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  28. The Limited Role of Particulars in Phenomenal Experience.Neil Mehta - 2014 - Journal of Philosophy 111 (6):311-331.
    Consider two deeply appealing thoughts: first, that we experience external particulars, and second, that what it’s like to have an experience – the phenomenal character of an experience – is somehow independent of external particulars. The first thought is readily captured by phenomenal particularism, the view that external particulars are sometimes part of the phenomenal character of experience. The second thought is readily captured by phenomenal generalism, the view that external particulars are never part of phenomenal character. -/- Here (...)
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  29.  64
    Some problems with particularism.Keith Raymond Harris - 2022 - Synthese 200 (6):1-16.
    Particularists maintain that conspiracy theories are to be assessed individually, while generalists hold that conspiracy theories may be assessed as a class. This paper seeks to clarify the nature and importance of the debate between particularism and generalism, while offering an argument for a version of generalism. I begin by considering three approaches to the definition of conspiracy theory, and offer reason to prefer an approach that defines conspiracy theories in opposition to the claims of epistemic authorities. I (...)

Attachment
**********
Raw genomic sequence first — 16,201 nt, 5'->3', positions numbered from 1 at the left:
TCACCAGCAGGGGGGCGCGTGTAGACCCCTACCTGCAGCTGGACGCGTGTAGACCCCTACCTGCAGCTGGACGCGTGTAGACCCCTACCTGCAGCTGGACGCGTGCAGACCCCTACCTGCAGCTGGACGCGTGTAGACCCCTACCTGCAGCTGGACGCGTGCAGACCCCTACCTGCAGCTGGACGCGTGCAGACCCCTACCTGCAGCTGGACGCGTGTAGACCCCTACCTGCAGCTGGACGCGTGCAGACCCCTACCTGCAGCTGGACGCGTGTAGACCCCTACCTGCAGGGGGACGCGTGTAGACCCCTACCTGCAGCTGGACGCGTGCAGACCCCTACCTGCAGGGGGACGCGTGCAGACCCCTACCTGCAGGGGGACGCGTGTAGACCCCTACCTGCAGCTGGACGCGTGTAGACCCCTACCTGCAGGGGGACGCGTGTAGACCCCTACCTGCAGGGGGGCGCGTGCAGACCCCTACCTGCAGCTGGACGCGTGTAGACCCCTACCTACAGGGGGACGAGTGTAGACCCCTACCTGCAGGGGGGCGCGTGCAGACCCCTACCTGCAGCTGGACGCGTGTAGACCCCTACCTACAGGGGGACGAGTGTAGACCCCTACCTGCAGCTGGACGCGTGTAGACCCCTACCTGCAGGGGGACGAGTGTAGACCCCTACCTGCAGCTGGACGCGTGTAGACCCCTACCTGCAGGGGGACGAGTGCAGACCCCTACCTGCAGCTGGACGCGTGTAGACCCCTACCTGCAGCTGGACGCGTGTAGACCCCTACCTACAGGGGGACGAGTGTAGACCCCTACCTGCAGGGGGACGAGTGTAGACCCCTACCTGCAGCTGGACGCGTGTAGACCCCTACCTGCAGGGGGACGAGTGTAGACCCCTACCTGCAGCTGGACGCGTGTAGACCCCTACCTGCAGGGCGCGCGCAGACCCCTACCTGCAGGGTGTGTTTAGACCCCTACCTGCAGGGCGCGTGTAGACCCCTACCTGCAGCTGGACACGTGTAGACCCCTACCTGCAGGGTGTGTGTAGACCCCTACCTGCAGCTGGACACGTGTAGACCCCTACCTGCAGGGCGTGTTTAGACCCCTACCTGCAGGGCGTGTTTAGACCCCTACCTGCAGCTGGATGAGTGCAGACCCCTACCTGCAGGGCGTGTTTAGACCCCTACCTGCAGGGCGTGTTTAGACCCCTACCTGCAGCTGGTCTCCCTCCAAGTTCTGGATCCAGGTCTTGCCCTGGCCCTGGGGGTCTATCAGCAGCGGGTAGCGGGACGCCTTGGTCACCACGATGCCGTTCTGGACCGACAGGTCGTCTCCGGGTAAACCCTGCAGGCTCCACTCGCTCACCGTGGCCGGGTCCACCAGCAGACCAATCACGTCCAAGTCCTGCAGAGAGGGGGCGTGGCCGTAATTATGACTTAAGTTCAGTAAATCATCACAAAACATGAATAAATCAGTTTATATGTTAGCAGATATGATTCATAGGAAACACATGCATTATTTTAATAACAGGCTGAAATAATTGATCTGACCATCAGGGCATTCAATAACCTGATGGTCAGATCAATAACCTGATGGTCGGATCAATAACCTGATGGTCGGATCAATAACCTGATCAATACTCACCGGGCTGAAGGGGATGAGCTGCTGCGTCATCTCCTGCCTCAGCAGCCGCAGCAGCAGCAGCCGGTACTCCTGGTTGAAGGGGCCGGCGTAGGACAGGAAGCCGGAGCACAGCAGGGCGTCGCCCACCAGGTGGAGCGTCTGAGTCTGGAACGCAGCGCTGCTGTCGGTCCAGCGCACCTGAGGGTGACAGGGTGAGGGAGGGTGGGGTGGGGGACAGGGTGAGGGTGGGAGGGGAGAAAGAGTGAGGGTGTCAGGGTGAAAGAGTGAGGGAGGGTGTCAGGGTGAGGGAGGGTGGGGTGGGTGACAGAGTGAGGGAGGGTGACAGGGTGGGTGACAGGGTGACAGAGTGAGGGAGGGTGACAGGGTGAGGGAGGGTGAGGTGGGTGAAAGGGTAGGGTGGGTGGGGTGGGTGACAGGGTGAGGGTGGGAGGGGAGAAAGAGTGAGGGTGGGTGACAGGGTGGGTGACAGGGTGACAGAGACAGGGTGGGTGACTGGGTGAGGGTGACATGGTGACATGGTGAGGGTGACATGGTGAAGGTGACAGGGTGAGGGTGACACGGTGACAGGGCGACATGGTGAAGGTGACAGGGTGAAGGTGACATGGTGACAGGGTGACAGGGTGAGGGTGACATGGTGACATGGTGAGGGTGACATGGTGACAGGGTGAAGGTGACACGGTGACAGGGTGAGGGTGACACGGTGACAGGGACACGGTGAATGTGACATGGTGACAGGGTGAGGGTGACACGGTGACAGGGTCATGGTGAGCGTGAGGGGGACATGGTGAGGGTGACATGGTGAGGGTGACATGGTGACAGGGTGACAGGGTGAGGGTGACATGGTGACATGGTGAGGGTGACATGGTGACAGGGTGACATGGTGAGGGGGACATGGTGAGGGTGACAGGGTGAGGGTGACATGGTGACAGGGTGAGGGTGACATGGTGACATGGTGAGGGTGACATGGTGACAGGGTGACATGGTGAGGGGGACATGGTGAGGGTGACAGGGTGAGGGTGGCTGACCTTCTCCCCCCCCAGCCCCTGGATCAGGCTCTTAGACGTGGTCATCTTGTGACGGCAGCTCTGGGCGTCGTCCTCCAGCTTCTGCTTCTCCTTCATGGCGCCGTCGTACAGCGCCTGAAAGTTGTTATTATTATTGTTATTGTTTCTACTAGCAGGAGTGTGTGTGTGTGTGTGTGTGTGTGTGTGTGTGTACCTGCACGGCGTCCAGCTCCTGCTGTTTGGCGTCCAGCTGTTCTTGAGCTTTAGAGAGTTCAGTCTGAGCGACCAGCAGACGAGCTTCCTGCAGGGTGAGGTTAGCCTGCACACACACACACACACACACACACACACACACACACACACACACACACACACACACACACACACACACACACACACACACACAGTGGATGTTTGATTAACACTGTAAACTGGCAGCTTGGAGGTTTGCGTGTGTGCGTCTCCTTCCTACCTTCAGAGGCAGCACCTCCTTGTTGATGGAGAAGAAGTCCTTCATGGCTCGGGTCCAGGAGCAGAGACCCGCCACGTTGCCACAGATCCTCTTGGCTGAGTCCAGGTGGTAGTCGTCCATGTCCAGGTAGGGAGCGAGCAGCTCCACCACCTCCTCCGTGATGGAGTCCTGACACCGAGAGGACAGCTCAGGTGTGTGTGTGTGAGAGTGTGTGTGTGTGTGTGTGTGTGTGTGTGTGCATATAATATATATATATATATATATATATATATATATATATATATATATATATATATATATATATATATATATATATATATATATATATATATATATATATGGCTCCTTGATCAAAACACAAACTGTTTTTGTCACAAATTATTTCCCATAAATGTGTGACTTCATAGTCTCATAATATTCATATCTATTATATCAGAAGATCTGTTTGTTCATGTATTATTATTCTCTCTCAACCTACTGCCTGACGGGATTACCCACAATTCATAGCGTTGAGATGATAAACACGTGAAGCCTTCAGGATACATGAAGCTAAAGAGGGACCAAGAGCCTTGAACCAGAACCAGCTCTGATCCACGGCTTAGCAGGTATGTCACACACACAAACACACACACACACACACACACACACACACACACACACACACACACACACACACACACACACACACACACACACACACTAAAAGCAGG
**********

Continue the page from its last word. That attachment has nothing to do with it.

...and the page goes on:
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  30. Narrative and Justification in Moral Particularism.Daniel Nica - 2013 - Romanian Journal of Analytic Philosophy 8 (2):22-32.
    In this paper I will discuss the problem of justification in moral particularism. The first part is concerned with Jonathan Dancy’s account of justification, which is a narrative one. To justify one’s choice is to present a persuasive description of the context in a narrative fashion, not to subordinate singular cases to universal rules. Since it dismisses arguments and employs persuasiveness, this view seems irrational, so the second part of my paper will consist of a personal reconstruction and reformulation of (...)
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  31. Reading the Book of the World.Thomas Donaldson - 2015 - Philosophical Studies 172 (4):1051-1077.
    In Writing the Book of the World, Ted Sider argues that David Lewis’s distinction between those predicates which are ‘perfectly natural’ and those which are not can be extended so that it applies to words of all semantic types. Just as there are perfectly natural predicates, there may be perfectly natural connectives, operators, singular terms and so on. According to Sider, one of our goals as metaphysicians should be to identify the perfectly natural words. Sider claims that there is a (...)